Orange is the New Black: Season 3 review

Orange is the New Black

Now in its third season, Orange is the New Black has plumped for a fluid style of storytelling, allowing the interweaving strands of plot to meander and mingle together organically, rather than being satellites orbiting a dominant narrative. This new style is well suited to the talented ensemble cast and gives writer Jenji Kohan more space to unflinchingly tackle a wider spectrum of issues than the two previous seasons and the quality of the show is all the better for it.

The first season was framed with the story of Piper Chapman, the alpha and omega of floppy blonde wank. The story of the poor little rich girl recoiling with Bambi eyes at the criminal savages before finding it within herself to extend acceptance and benevolence to her fellow detainees could verge on tiresome, particularly as Piper, a drug trafficker, was probably one of the few inmates who deserved a bit of incarceration. The show was more sophisticated in its outlook than some of its harsher critics gave it credit for. The implication was that prison ought to be the great social equaliser – status on the outside world evaporates, your uniform is beige and your arse is fair game for a cavity search. And yet, prison is not an equaliser. The structures of oppression and privilege are replicated over and over again within its walls. Yet, allowing one of the most privileged characters to dictate the interpretation almost made the show itself complicit in the very thing it was criticising.

This season does not allow itself to fall into that trap. The viewpoint of the marginalised is key this time around as the show launches into a wide-range critique of the long and short term impact on privatisation of public services, the inhumanity of capitalist venture and the damage it inflicts on the vulnerable. It’ll make you feel awful and sad and a bit sick. But in a fun way!

Characters that have previously been side-lined are given more focus. Just as the show transformed Suzanne from a seemingly offensive stereotype into one of the most beloved characters, Chang, Big Boo and silent Norma are all given their turn in the spotlight. Even the awful white trash women, the only disadvantaged group that liberals don’t feel guilty about sneering at, are fleshed out and thoroughly humanised. No character is allowed to be light relief or simplistically painted. In Orange is the New Black, ugly waters run deep. Ridicule is always undercut with venomous brutality and the focus is always on the victim in their suffering, their flaws and their humanity.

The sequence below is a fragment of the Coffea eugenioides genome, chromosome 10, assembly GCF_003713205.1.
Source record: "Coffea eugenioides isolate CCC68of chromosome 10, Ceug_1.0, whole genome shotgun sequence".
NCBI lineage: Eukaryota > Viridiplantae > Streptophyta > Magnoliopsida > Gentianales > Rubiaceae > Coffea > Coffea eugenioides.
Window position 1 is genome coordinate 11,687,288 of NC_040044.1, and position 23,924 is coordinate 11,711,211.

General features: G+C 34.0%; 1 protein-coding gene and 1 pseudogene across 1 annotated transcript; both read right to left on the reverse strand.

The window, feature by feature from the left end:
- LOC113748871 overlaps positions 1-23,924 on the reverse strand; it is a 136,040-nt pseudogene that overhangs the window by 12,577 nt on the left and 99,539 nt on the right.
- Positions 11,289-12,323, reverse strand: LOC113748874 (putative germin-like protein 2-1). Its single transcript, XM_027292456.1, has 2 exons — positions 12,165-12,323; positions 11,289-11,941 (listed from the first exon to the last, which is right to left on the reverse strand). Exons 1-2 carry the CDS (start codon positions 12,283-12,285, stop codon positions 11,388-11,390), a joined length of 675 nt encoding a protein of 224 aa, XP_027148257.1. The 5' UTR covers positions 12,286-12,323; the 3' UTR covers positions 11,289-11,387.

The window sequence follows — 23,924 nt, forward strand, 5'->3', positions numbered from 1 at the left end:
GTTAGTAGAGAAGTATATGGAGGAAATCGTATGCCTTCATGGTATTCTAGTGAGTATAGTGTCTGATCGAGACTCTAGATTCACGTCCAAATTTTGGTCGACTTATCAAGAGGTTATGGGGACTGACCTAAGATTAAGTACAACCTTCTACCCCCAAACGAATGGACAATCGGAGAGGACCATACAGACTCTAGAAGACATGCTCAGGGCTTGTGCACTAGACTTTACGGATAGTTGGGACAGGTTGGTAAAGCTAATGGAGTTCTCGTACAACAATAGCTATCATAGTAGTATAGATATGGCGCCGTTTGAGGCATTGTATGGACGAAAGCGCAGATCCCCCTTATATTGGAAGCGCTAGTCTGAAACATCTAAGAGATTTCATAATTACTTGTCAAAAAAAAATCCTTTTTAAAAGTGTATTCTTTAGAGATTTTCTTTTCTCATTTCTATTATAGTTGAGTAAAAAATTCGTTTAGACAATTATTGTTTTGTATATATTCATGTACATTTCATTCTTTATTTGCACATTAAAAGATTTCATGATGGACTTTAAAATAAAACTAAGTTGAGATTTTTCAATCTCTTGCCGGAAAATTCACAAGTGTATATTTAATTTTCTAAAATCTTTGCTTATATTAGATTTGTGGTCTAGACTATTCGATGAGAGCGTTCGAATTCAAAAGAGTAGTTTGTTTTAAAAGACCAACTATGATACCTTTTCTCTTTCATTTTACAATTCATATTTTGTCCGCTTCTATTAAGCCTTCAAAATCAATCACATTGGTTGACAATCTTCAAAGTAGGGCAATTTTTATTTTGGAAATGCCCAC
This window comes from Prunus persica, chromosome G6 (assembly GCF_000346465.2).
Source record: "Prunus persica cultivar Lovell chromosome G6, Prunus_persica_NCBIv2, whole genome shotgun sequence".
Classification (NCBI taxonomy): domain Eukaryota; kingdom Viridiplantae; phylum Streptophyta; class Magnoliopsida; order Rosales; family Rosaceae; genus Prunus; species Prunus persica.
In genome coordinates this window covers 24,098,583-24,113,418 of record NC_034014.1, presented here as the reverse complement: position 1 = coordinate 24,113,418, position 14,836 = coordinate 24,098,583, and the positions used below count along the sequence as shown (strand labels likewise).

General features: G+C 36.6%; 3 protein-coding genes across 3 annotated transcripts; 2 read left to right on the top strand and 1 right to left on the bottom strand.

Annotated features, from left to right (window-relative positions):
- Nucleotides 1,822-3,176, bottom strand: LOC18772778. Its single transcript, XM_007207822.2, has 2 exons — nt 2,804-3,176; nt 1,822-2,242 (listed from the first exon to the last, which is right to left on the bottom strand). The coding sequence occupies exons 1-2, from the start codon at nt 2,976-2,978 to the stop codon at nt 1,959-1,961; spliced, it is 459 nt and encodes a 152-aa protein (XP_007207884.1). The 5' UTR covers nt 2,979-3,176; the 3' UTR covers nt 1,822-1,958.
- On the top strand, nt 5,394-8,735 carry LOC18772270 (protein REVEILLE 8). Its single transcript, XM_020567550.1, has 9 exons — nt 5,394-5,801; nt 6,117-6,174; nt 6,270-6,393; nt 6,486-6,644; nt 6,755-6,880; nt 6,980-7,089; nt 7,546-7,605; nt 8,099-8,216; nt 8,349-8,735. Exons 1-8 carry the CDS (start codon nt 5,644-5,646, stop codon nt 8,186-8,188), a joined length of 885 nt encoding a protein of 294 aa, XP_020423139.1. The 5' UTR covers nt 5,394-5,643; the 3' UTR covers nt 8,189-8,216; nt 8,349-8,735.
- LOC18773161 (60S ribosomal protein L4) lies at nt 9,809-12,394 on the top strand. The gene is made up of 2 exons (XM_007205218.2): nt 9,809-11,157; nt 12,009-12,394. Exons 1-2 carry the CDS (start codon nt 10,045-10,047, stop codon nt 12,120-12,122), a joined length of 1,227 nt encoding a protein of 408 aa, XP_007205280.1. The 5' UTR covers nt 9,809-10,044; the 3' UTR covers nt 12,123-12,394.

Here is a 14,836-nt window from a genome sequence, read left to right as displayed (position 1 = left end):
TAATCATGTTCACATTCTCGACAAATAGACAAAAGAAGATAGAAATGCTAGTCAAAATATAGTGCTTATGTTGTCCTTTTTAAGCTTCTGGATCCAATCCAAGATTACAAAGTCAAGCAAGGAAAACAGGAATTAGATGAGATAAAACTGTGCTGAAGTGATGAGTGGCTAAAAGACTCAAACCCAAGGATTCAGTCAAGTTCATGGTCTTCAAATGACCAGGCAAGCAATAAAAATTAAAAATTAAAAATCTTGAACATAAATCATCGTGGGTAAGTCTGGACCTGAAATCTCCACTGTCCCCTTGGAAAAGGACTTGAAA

Mental health issues have been danced around since season one, mainly focussing in on Suzanne. This season focusses more on the common and garden variety of mental illness; depression. Depicting depression on screen is always difficult, mainly because depressed people are deeply uninteresting to look at. They don’t do much. It’s kind of the whole thing. This problem is often dealt with dramatically by glamorising the illness. Orange is the New Black manages to swerve past both of these, creating storylines that are neither boring nor sensational. Another notoriously difficult issue for dramatists is rape and again, the show does an excellent job, neither descending into mawkishness nor insensitivity.

Women’s prisons in America and the UK are stuffed to the rafters with depressed women and abused women so it’s great to see both of these tackled so uncompromisingly. The third bread and butter staple of the women’s prison system are drug addicts. Here, the show doesn’t pull its punches here either. Unlike depressed women, addicts are not boring. They are, on the other hand, deeply unpleasant and irritating as fuck. Nicky is an awful, awful wanker. She’s self-destructive, selfish and she refuses to take responsibility for her ridiculous actions. She’s also one of the most lovable characters on the show. The consequences of her love-hate affair with heroin have devastating consequences in this series and the ugly nature of addiction and the inhumanity of the counterproductive war on drugs are spelled out in a beautiful and subtly crafted sequence.

In Orange is the New Black we have an unlikely successor to The Wire. Both shows share a cause – a humanist-orientated critique of America’s bureaucracy, political short sightedness and the effects of pathological capitalism. While not as literary or as comprehensive as The Wire, Orange is the New Black is still capable of packing a serious political punch in amongst the hot lesbians, boobs and dollops of vaginal discharge.

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